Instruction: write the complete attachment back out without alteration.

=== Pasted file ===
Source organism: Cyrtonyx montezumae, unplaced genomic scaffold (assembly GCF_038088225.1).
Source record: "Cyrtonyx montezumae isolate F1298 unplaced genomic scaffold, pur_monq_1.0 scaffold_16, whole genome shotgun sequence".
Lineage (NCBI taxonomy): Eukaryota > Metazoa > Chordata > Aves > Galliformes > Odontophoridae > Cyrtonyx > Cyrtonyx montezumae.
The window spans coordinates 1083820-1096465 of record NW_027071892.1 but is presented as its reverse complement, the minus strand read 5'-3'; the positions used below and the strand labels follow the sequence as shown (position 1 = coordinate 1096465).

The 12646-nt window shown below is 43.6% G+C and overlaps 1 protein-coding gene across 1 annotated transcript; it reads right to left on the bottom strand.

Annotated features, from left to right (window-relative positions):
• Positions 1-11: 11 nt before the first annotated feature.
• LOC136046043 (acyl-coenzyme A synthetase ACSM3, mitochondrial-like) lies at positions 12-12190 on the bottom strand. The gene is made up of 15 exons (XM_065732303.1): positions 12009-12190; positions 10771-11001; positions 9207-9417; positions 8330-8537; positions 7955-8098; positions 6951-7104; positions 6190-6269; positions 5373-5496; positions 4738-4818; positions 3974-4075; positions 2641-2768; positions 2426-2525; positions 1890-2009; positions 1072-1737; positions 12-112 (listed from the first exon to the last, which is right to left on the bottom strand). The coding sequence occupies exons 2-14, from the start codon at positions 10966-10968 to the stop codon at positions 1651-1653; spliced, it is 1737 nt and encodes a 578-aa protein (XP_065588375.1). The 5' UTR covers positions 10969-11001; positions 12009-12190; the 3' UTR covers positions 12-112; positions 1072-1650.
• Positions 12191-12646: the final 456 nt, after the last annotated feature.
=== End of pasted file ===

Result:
Source organism: Cyrtonyx montezumae, unplaced genomic scaffold (assembly GCF_038088225.1).
Source record: "Cyrtonyx montezumae isolate F1298 unplaced genomic scaffold, pur_monq_1.0 scaffold_16, whole genome shotgun sequence".
Lineage (NCBI taxonomy): Eukaryota > Metazoa > Chordata > Aves > Galliformes > Odontophoridae > Cyrtonyx > Cyrtonyx montezumae.
The window spans coordinates 1083820-1096465 of record NW_027071892.1 but is presented as its reverse complement, the minus strand read 5'-3'; the positions used below and the strand labels follow the sequence as shown (position 1 = coordinate 1096465).

The 12646-nt window shown below is 43.6% G+C and overlaps 1 protein-coding gene across 1 annotated transcript; it reads right to left on the bottom strand.

Annotated features, from left to right (window-relative positions):
• Positions 1-11: 11 nt before the first annotated feature.
• LOC136046043 (acyl-coenzyme A synthetase ACSM3, mitochondrial-like) lies at positions 12-12190 on the bottom strand. The gene is made up of 15 exons (XM_065732303.1): positions 12009-12190; positions 10771-11001; positions 9207-9417; positions 8330-8537; positions 7955-8098; positions 6951-7104; positions 6190-6269; positions 5373-5496; positions 4738-4818; positions 3974-4075; positions 2641-2768; positions 2426-2525; positions 1890-2009; positions 1072-1737; positions 12-112 (listed from the first exon to the last, which is right to left on the bottom strand). The coding sequence occupies exons 2-14, from the start codon at positions 10966-10968 to the stop codon at positions 1651-1653; spliced, it is 1737 nt and encodes a 578-aa protein (XP_065588375.1). The 5' UTR covers positions 10969-11001; positions 12009-12190; the 3' UTR covers positions 12-112; positions 1072-1650.
• Positions 12191-12646: the final 456 nt, after the last annotated feature.